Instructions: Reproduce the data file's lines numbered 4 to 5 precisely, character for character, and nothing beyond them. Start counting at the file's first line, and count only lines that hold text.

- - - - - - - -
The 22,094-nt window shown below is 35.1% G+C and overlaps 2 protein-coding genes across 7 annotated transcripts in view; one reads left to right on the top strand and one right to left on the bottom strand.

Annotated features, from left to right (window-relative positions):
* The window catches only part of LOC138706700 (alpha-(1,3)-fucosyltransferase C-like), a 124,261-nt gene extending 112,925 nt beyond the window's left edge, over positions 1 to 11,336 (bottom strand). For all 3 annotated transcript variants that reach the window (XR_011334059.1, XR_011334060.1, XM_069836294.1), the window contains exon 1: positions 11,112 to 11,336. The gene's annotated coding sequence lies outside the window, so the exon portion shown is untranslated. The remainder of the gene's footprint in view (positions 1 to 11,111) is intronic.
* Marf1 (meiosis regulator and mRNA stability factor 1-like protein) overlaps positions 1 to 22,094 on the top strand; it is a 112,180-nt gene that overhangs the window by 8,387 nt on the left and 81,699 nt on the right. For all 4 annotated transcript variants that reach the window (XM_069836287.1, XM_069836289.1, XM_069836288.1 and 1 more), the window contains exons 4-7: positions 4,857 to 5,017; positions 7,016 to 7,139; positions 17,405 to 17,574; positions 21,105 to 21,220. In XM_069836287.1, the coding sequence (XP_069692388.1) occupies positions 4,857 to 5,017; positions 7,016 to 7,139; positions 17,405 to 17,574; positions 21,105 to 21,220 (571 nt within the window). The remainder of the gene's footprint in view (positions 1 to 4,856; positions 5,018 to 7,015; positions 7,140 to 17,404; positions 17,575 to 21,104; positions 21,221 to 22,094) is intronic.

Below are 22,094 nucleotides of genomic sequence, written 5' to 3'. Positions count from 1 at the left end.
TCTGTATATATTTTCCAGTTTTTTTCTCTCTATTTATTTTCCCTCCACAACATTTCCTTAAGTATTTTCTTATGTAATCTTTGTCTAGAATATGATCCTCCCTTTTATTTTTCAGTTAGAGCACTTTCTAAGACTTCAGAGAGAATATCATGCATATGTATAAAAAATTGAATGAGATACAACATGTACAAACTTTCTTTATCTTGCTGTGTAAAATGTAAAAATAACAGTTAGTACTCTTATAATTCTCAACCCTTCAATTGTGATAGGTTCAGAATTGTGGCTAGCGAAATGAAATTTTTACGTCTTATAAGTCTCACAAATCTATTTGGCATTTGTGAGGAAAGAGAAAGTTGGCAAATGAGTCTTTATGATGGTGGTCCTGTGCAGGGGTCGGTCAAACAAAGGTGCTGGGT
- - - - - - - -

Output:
* Marf1 (meiosis regulator and mRNA stability factor 1-like protein) overlaps positions 1 to 22,094 on the top strand; it is a 112,180-nt gene that overhangs the window by 8,387 nt on the left and 81,699 nt on the right. For all 4 annotated transcript variants that reach the window (XM_069836287.1, XM_069836289.1, XM_069836288.1 and 1 more), the window contains exons 4-7: positions 4,857 to 5,017; positions 7,016 to 7,139; positions 17,405 to 17,574; positions 21,105 to 21,220. In XM_069836287.1, the coding sequence (XP_069692388.1) occupies positions 4,857 to 5,017; positions 7,016 to 7,139; positions 17,405 to 17,574; positions 21,105 to 21,220 (571 nt within the window). The remainder of the gene's footprint in view (positions 1 to 4,856; positions 5,018 to 7,015; positions 7,140 to 17,404; positions 17,575 to 21,104; positions 21,221 to 22,094) is intronic.

Below are 22,094 nucleotides of genomic sequence, written 5' to 3'. Positions count from 1 at the left end.